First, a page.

For all the madness and cruelty on earth, we’re privileged to live in a time when scientists are confirming that the skies are overflowing with planets friendly to life. And another big discovery that expands our cosmic horizon has just been announced:
NASA’s Spitzer Space Telescope has revealed the first known system of seven Earth-size planets around a single star. Three of these planets are firmly located in the habitable zone, the area around the parent star where a rocky planet is most likely to have liquid water.
The discovery sets a new record for greatest number of habitable-zone planets found around a single star outside our solar system. All of these seven planets could have liquid water – key to life as we know it – under the right atmospheric conditions, but the chances are highest with the three in the habitable zone.
The initial discovery of this system was made by the Transiting Planets and Planetesimals Small Telescope observatory, known as TRAPPIST, in May 2016. The first report was that the system had three planets, but more detailed observations by NASA’s Spitzer and Hubble telescopes increased that number to seven. Even better, all seven appear to be rocky and Earth-sized, and at least three are in the habitable zone where oceans of liquid water could exist on the surface. (Given that the head of the TRAPPIST survey, Michael Gillon, is from Belgium, I suspect the name is a tasteful pun by some beer-loving astronomer.)
In many ways, the Trappist-1 system is similar to Proxima b, the nearby world on our doorstep I wrote about last year. All seven planets are closer to their sun than Mercury is to ours, but since their sun is a cool red dwarf, that makes them just warm enough, rather than fiery cauldrons. Also like Proxima b, they’re probably tidally locked to their home star, with one side in permanent day and the other in endless night. If a human was standing on the surface of one of them, here’s what they might see:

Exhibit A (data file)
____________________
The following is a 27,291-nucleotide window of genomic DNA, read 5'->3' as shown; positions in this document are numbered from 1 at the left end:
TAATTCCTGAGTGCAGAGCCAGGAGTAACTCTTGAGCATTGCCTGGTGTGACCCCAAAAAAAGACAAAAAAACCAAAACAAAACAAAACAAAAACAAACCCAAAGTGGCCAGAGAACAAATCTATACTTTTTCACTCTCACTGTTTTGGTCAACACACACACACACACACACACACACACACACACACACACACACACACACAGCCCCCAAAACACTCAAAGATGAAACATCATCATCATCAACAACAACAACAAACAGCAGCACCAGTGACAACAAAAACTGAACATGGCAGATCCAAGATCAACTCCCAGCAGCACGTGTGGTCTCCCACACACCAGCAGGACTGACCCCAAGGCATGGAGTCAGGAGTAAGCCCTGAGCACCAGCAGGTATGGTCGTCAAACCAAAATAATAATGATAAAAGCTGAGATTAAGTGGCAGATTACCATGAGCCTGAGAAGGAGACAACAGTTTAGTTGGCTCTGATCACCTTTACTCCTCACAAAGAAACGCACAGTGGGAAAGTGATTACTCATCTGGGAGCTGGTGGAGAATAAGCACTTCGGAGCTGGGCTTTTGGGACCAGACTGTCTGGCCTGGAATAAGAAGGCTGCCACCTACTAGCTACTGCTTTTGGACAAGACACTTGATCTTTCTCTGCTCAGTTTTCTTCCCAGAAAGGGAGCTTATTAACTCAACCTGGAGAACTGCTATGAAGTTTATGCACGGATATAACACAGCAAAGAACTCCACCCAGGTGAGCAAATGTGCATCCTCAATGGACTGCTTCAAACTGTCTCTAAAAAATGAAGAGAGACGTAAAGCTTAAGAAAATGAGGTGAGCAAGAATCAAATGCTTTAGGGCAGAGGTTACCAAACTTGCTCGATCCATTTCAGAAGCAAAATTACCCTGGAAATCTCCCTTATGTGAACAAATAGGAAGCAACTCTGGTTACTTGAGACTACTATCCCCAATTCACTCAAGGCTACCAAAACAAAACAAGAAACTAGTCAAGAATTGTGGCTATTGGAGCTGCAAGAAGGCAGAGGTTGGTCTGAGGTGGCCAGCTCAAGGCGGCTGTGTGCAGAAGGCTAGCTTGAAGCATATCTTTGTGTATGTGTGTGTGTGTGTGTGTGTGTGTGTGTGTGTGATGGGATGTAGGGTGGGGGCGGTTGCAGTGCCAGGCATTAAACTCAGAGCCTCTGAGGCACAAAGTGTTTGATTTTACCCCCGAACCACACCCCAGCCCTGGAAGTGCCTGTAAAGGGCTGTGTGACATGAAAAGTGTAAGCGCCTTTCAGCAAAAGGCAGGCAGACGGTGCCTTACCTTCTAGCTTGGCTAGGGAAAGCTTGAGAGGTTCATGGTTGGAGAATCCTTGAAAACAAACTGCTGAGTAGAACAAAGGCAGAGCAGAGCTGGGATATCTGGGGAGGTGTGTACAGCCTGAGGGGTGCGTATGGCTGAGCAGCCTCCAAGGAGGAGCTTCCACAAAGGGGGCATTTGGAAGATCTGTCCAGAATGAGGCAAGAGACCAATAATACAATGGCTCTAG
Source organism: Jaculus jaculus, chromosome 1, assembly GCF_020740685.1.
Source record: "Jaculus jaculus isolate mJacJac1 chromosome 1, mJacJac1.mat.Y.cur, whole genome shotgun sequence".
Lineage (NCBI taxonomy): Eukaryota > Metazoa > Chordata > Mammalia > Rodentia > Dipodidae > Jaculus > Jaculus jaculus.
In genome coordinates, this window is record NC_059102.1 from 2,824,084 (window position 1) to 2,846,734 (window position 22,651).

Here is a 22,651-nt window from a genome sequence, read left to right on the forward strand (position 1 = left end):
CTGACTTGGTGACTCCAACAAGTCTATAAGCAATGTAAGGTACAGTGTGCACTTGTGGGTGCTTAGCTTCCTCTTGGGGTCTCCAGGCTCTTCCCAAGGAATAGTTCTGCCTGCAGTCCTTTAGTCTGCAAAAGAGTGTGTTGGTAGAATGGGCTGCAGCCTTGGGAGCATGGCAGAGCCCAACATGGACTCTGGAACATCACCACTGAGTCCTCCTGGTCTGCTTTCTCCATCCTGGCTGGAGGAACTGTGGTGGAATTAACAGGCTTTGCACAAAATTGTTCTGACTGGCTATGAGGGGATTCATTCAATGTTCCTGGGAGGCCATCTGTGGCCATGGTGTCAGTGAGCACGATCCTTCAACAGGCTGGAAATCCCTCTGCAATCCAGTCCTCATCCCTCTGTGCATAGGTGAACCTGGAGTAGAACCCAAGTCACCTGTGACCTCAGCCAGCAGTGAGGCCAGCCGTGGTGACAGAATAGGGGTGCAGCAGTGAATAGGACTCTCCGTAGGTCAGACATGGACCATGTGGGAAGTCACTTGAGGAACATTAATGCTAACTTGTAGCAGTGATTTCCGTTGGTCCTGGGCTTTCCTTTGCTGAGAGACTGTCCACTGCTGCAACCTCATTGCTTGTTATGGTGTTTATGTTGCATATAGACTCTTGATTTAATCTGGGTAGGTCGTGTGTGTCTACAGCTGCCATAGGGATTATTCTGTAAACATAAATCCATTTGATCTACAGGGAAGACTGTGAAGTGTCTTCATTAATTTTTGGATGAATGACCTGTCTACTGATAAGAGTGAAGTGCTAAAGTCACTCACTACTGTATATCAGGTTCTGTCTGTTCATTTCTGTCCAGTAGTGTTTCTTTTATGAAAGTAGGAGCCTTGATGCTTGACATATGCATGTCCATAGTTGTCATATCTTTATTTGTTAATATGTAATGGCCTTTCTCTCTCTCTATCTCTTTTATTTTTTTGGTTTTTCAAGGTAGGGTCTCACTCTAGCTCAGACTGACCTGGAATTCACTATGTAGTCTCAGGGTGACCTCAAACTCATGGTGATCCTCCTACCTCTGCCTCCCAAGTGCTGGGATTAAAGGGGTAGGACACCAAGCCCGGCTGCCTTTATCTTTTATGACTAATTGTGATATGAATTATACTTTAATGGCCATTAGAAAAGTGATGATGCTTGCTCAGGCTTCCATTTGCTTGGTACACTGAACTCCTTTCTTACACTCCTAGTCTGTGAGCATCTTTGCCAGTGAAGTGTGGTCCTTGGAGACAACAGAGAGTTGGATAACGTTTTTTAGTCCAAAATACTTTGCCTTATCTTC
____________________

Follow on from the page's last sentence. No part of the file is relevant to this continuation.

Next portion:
For a person standing on one of the planets, it would be a dim environment, with perhaps only about one two-hundredth the light that we see from the sun on Earth, Dr. Triaud said. (That would still be brighter than the moon at night.) The star would be far bigger. On Trappist-1f, the fifth planet, the star would be three times as wide as the sun seen from Earth.
As for the color of the star, “we had a debate about that,” Dr. Triaud said.
Some of the scientists expected a deep red, but with most of the star’s light emitted at infrared wavelengths and out of view of human eyes, perhaps a person would “see something more salmon-y,” Dr. Triaud said.
Best of all, the Trappist-1 system is just 40 light-years away – an immense distance in human terms, but a very short step on a cosmic scale. If we were to imagine a human or posthuman colonization wave spreading out from Earth into the galaxy, this might well be the next hop out from Proxima b. With seven planets to choose from, this could be a major port of call for interstellar voyagers.
This new discovery provides further evidence in support of the theory that planets are abundant around red dwarf stars, the most common stellar type in the Milky Way. That means tens of billions of potential worlds, all waiting to be discovered.
With so many rolls of the cosmic dice, it seems more likely than ever that at least one could harbor life. Even if we won’t be visiting any of these planets any time soon, the next generation of space-based telescopes may be able to observe them directly. A spectroscopic study of their atmospheres – or, more implausibly, the detection of a radio signal – could be the crucial clue that reveals the presence of life and proves once and for all that we’re not alone in the universe.